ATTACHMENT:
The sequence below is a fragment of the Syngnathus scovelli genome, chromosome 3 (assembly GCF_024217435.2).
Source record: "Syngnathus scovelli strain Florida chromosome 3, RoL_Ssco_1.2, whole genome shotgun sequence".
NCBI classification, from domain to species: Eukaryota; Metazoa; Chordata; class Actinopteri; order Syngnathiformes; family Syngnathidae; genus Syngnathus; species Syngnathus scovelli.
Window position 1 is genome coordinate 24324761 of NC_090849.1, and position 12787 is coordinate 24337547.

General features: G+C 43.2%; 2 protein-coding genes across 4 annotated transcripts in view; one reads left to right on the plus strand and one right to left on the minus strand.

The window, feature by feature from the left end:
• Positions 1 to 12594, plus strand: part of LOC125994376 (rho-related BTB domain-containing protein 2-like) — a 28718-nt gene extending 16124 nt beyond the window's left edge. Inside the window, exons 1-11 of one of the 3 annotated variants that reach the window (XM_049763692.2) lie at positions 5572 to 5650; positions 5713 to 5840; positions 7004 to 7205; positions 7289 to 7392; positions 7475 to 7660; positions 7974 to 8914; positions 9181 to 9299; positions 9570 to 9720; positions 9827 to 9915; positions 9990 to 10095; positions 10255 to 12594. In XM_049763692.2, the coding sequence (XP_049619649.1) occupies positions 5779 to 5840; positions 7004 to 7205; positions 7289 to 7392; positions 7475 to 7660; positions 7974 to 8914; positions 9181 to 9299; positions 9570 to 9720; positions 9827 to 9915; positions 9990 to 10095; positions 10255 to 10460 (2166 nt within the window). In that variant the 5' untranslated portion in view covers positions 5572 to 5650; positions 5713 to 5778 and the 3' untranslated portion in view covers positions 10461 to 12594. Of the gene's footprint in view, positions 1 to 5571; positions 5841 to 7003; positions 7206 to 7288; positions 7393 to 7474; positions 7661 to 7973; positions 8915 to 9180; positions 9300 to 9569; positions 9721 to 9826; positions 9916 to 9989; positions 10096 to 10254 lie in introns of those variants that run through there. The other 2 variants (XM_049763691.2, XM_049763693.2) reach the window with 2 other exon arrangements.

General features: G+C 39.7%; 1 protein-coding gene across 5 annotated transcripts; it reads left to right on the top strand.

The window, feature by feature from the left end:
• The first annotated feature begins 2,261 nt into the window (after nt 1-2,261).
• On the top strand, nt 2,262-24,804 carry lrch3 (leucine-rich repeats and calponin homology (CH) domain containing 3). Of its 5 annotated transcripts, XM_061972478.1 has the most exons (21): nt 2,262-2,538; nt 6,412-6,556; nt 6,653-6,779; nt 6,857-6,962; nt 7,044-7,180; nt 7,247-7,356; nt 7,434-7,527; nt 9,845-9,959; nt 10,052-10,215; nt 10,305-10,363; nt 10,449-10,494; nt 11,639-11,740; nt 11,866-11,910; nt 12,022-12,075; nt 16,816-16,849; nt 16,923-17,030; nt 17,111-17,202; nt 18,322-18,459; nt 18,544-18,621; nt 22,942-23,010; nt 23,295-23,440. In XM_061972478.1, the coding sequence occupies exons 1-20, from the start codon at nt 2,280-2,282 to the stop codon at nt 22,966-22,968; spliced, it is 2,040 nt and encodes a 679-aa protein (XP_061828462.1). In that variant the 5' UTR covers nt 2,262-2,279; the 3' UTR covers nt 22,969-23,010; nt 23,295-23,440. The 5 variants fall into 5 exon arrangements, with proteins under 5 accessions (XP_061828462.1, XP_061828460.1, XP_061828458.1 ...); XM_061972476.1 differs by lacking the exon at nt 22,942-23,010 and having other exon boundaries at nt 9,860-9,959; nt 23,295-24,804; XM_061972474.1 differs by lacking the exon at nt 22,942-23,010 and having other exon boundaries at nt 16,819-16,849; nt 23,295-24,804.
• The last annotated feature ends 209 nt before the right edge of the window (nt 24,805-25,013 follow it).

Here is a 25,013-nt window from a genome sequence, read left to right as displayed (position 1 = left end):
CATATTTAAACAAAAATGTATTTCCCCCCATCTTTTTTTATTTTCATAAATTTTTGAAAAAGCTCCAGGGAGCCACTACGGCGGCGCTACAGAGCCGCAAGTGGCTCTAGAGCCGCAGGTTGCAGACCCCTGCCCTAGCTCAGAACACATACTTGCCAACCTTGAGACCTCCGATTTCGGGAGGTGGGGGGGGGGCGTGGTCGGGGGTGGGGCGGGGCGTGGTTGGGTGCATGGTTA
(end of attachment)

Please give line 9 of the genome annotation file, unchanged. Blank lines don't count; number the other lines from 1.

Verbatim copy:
The window, feature by feature from the left end: